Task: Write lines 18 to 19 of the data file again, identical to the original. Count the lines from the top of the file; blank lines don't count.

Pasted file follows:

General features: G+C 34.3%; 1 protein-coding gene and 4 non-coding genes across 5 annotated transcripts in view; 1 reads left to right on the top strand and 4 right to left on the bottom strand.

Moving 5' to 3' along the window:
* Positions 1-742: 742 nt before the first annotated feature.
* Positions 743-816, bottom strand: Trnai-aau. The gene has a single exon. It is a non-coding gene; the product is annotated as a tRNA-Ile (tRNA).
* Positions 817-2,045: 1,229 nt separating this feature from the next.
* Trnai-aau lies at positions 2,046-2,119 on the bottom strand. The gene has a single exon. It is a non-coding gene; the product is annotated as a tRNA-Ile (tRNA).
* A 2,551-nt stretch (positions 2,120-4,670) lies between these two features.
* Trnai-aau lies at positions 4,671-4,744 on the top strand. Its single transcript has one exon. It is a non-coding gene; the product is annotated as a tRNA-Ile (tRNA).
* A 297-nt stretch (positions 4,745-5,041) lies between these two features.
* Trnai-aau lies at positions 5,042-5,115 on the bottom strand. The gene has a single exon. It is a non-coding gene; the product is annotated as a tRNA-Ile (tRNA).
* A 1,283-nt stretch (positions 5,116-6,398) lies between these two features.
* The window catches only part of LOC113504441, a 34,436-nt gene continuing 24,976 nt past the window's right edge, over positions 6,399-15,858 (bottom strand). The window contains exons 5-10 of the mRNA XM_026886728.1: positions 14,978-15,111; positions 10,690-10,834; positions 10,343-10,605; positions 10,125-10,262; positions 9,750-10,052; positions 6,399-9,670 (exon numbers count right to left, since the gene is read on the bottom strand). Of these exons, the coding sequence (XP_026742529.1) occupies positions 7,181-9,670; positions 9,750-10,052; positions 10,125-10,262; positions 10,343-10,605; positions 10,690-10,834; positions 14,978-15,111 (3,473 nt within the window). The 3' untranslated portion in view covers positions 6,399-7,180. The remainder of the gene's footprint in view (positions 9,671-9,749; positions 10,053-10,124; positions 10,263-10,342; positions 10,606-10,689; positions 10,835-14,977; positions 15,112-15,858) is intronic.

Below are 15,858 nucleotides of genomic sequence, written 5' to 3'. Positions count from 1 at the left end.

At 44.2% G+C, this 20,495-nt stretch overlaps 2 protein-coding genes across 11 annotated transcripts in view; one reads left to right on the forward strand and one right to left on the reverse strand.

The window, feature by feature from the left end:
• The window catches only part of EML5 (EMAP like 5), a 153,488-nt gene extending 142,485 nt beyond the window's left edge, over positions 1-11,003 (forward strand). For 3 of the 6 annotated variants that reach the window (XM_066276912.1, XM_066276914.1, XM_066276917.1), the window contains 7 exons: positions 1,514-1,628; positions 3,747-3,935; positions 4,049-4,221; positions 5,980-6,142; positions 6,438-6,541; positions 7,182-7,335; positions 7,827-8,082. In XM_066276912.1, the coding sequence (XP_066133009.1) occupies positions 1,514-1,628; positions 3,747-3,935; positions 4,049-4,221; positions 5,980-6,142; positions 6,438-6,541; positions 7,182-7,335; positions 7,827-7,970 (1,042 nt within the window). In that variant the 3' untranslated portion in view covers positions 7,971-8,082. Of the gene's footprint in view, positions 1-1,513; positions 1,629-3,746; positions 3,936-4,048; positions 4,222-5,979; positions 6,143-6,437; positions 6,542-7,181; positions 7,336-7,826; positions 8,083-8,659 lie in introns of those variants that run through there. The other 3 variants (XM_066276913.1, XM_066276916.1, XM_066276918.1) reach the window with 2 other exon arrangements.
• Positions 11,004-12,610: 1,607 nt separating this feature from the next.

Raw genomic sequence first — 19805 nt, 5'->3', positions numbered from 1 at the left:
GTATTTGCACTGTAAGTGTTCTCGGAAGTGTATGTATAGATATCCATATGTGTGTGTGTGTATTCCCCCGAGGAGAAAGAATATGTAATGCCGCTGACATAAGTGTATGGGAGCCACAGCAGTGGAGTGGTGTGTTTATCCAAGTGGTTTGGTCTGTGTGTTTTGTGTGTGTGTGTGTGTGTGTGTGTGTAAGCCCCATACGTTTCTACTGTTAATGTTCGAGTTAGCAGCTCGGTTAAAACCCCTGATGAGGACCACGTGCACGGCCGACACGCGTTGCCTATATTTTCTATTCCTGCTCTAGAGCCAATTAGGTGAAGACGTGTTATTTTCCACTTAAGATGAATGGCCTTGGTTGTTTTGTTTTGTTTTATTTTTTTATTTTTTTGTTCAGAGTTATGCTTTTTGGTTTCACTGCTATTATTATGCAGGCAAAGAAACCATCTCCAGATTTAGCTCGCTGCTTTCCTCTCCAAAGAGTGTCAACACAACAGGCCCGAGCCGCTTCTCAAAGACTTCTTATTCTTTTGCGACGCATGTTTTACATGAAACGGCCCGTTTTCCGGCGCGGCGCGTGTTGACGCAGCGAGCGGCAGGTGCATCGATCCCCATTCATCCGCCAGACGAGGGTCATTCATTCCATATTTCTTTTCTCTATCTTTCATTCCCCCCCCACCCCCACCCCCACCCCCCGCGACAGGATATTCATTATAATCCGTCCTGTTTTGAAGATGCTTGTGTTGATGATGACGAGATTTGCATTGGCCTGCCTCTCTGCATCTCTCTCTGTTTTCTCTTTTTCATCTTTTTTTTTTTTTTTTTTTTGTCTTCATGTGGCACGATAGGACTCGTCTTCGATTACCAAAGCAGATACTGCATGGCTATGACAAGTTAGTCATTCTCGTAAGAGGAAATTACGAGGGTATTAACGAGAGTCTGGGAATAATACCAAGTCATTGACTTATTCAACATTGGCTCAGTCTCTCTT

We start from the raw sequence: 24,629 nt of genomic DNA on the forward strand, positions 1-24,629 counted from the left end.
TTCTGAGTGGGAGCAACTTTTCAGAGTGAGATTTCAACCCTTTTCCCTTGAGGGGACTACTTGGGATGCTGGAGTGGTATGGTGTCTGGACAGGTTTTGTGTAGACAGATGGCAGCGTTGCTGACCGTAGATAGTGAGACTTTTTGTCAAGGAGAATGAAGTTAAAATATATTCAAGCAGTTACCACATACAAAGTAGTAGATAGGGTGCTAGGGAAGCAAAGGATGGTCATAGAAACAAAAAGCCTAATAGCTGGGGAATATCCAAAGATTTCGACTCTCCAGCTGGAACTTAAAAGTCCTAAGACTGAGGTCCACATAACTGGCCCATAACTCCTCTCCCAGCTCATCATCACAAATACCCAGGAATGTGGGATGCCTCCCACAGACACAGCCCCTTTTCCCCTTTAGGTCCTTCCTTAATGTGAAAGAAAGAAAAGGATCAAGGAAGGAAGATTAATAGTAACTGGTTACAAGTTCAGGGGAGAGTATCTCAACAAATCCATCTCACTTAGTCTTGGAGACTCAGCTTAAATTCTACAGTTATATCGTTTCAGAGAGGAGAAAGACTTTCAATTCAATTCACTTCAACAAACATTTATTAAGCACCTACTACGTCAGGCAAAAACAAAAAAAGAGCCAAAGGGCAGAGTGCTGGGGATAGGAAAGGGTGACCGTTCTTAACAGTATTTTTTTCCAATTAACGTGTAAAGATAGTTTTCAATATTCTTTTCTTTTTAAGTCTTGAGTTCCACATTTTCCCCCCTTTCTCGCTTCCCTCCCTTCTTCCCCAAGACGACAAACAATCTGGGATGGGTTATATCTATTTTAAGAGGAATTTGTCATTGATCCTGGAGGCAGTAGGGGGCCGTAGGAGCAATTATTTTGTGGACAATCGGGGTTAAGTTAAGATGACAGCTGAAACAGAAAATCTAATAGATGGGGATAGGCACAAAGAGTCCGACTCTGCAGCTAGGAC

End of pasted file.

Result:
Raw genomic sequence first — 19805 nt, 5'->3', positions numbered from 1 at the left:
GTATTTGCACTGTAAGTGTTCTCGGAAGTGTATGTATAGATATCCATATGTGTGTGTGTGTATTCCCCCGAGGAGAAAGAATATGTAATGCCGCTGACATAAGTGTATGGGAGCCACAGCAGTGGAGTGGTGTGTTTATCCAAGTGGTTTGGTCTGTGTGTTTTGTGTGTGTGTGTGTGTGTGTGTGTGTAAGCCCCATACGTTTCTACTGTTAATGTTCGAGTTAGCAGCTCGGTTAAAACCCCTGATGAGGACCACGTGCACGGCCGACACGCGTTGCCTATATTTTCTATTCCTGCTCTAGAGCCAATTAGGTGAAGACGTGTTATTTTCCACTTAAGATGAATGGCCTTGGTTGTTTTGTTTTGTTTTATTTTTTTATTTTTTTGTTCAGAGTTATGCTTTTTGGTTTCACTGCTATTATTATGCAGGCAAAGAAACCATCTCCAGATTTAGCTCGCTGCTTTCCTCTCCAAAGAGTGTCAACACAACAGGCCCGAGCCGCTTCTCAAAGACTTCTTATTCTTTTGCGACGCATGTTTTACATGAAACGGCCCGTTTTCCGGCGCGGCGCGTGTTGACGCAGCGAGCGGCAGGTGCATCGATCCCCATTCATCCGCCAGACGAGGGTCATTCATTCCATATTTCTTTTCTCTATCTTTCATTCCCCCCCCACCCCCACCCCCACCCCCCGCGACAGGATATTCATTATAATCCGTCCTGTTTTGAAGATGCTTGTGTTGATGATGACGAGATTTGCATTGGCCTGCCTCTCTGCATCTCTCTCTGTTTTCTCTTTTTCATCTTTTTTTTTTTTTTTTTTTTGTCTTCATGTGGCACGATAGGACTCGTCTTCGATTACCAAAGCAGATACTGCATGGCTATGACAAGTTAGTCATTCTCGTAAGAGGAAATTACGAGGGTATTAACGAGAGTCTGGGAATAATACCAAGTCATTGACTTATTCAACATTGGCTCAGTCTCTCTT